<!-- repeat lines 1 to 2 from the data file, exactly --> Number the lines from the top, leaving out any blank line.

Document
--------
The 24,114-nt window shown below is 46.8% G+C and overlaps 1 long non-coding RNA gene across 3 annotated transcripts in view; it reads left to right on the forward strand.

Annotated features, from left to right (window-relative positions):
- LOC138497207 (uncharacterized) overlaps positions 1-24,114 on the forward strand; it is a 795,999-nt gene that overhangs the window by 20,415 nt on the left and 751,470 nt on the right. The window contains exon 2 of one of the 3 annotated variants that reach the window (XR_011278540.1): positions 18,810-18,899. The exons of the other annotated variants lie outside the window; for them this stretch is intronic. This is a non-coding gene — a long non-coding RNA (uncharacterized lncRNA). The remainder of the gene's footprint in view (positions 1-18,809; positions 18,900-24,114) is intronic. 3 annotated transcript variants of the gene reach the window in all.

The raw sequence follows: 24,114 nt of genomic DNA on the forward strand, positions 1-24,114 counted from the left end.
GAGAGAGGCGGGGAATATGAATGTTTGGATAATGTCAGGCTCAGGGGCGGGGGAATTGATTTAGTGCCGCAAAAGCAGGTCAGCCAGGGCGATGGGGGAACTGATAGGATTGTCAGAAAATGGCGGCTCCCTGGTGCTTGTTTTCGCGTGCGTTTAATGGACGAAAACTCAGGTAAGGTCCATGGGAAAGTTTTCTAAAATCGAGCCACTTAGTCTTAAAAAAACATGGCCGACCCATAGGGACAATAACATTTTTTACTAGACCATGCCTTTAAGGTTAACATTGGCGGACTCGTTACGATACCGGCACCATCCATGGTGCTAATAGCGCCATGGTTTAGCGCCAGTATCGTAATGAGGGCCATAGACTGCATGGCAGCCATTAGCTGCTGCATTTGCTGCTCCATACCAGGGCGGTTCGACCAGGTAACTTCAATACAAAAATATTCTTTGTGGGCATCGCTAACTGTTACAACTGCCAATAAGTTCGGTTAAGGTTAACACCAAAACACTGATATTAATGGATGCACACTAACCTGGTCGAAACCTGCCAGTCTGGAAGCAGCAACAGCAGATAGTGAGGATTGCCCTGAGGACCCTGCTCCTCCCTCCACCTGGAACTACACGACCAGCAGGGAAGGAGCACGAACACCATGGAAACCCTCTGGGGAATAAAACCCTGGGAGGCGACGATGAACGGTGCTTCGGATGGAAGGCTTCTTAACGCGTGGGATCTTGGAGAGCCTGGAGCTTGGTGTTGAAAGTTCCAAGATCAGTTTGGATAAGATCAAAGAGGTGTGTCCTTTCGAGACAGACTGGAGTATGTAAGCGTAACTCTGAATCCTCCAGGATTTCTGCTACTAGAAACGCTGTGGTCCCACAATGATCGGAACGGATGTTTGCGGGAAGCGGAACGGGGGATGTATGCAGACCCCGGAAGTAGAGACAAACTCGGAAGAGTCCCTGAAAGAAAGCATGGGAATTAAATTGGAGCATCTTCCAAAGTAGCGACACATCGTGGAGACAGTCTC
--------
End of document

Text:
The 24,114-nt window shown below is 46.8% G+C and overlaps 1 long non-coding RNA gene across 3 annotated transcripts in view; it reads left to right on the forward strand.

Annotated features, from left to right (window-relative positions):